So there is some home for my introverted friends after all. They probably won’t see much benefit in it since they have survived this long, but that won’t restrain me from smothering them with love from now on.


Can the Cold Give You a Cold?

With the winter months closely approaching and the annual Penn State plague finally coming to a close, people are currently hyper aware of avoiding any activity that can possibly lead them to getting sick. There have been many beliefs instilled in us as a society that tell us what we should and shouldn’t do in regards to spreading sickness that has solid scientific backing—coughing into your elbow rather than your hand, not sharing food or drink with someone infected, and keeping the area inhabited by the ill clean as to not increase the sickness duration. But there are other so-called “facts” that many people believe in. Growing up, I would hear parents tell their kids that they needed to put on their winter jackets, hats, and gloves because they would get a cold if they went out into the winter weather, and I want to know if that’s an accurate statement.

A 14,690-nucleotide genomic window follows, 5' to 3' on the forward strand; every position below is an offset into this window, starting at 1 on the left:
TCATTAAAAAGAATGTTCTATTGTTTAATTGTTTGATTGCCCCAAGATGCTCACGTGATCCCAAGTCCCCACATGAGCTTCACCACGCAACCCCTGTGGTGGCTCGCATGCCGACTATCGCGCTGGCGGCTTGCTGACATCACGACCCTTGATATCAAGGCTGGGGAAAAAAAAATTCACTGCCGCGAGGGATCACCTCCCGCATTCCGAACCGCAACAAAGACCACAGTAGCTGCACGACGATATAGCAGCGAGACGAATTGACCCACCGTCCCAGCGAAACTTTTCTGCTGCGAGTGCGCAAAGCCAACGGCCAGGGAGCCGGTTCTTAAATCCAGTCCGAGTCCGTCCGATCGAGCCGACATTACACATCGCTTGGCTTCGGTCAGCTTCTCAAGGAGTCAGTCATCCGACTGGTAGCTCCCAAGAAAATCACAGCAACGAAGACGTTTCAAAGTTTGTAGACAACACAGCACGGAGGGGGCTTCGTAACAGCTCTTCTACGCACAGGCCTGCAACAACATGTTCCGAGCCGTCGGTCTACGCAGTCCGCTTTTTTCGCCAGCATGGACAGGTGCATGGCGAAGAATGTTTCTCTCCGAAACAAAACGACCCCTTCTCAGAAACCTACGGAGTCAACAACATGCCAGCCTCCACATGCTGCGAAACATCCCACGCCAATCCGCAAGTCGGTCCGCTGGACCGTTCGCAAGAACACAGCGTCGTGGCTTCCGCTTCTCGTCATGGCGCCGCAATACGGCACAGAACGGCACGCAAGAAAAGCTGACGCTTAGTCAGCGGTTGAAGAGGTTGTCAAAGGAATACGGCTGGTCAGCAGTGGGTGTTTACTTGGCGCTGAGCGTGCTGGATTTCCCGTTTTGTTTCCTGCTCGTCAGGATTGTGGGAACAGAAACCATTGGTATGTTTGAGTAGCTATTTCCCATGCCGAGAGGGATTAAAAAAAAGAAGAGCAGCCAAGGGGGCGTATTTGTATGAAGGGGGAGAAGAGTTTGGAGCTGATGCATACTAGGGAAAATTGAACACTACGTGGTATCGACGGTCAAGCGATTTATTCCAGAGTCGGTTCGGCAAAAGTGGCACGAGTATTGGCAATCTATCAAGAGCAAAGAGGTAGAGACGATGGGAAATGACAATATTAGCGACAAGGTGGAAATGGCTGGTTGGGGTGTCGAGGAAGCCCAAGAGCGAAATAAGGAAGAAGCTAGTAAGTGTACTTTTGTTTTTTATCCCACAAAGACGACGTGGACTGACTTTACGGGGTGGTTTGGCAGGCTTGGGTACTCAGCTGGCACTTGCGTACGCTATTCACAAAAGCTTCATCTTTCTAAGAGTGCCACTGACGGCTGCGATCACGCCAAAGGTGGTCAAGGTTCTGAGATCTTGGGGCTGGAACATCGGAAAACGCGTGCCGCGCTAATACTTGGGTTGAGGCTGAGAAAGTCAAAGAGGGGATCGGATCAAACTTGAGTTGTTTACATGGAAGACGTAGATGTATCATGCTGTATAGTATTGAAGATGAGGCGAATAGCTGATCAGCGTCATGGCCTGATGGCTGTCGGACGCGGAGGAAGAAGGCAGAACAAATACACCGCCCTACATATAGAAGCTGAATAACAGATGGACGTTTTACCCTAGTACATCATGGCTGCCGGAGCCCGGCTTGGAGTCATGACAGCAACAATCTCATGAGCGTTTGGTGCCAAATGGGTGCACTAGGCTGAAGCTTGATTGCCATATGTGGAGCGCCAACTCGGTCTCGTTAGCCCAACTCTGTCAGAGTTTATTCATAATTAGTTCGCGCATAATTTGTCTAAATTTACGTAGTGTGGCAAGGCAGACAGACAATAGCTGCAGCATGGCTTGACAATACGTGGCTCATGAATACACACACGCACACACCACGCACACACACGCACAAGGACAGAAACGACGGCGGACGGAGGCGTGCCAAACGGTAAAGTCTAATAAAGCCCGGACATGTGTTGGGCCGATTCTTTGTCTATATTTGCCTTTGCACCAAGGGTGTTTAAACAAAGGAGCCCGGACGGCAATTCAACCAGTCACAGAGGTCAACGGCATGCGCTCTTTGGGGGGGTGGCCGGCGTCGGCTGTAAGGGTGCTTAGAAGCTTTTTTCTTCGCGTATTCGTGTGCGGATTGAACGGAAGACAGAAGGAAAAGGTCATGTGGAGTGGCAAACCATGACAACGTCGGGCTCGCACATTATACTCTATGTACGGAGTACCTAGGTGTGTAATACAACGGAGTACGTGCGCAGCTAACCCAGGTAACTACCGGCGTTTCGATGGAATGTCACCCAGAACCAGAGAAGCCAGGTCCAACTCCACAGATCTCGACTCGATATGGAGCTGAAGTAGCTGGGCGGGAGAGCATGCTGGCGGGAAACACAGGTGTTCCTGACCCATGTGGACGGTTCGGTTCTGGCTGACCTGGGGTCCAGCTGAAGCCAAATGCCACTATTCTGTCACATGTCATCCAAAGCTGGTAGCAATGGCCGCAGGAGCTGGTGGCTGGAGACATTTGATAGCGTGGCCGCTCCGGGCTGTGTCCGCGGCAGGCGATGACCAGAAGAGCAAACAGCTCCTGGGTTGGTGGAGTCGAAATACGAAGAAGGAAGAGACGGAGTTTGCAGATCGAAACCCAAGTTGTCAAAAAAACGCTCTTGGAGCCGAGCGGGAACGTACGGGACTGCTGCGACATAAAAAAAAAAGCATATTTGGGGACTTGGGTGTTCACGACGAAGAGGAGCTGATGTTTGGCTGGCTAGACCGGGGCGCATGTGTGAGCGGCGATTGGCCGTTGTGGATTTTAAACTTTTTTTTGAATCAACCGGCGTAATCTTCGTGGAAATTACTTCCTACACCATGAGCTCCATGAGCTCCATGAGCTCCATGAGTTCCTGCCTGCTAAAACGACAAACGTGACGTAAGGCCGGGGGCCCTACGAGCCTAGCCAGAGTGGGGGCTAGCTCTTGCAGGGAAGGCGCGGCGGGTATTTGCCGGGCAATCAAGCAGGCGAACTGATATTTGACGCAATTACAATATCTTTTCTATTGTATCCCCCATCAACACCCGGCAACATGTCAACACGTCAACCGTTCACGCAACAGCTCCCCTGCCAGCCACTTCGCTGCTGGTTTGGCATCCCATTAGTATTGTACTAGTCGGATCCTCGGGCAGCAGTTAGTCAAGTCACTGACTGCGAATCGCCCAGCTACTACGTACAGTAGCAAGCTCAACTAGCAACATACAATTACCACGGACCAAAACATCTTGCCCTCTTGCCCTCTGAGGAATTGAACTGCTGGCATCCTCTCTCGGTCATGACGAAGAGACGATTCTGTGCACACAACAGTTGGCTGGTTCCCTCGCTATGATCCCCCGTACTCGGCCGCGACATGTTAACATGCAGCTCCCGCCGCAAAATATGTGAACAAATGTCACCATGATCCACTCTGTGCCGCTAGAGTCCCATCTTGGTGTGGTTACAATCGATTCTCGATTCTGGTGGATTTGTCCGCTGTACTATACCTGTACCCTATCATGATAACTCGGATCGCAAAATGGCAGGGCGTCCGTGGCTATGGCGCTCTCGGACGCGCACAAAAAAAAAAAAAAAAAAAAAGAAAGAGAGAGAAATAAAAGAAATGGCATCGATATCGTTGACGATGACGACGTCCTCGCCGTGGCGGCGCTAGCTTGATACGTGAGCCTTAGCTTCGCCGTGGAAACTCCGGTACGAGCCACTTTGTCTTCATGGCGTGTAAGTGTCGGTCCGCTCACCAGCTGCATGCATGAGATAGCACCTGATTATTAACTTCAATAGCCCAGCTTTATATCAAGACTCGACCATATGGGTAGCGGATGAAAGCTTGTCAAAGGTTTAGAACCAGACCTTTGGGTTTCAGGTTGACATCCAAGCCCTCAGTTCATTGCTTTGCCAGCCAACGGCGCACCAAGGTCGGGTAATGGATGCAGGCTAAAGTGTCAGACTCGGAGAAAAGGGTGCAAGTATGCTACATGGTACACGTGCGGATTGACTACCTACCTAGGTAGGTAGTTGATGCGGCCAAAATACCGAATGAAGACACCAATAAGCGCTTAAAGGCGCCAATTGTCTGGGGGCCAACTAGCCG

To be blunt: the immediate answer is no, you cannot get sick from just cold weather. Winter has been dubbed “the cold season” because of how many more people appear to be sick during that time of year. According to a study done by the Army Research Institute of Environmental Medicine, cold weather appears to stimulate the immune system. Researchers performed an observational study where they examined the immunological responses of subjects and found that acute cold exposure (like going outside without a jacket) actually appears to activate the immune system by increasing the levels of circulating norepinephrine, a hormone that works as a natural decongestant. I am skeptical of this experiment though because other than the conclusion, I can’t find more information regarding whom was being observed, the average duration of exposure time, or what they defined as “cold” in a measurable way. Without this information, it cannot be legitimately proved that the cold has these claimed affects on the immune system. Luckily in this situation, reverse causation isn’t a credible option (it is cold outside because people are producing more norepinephrine).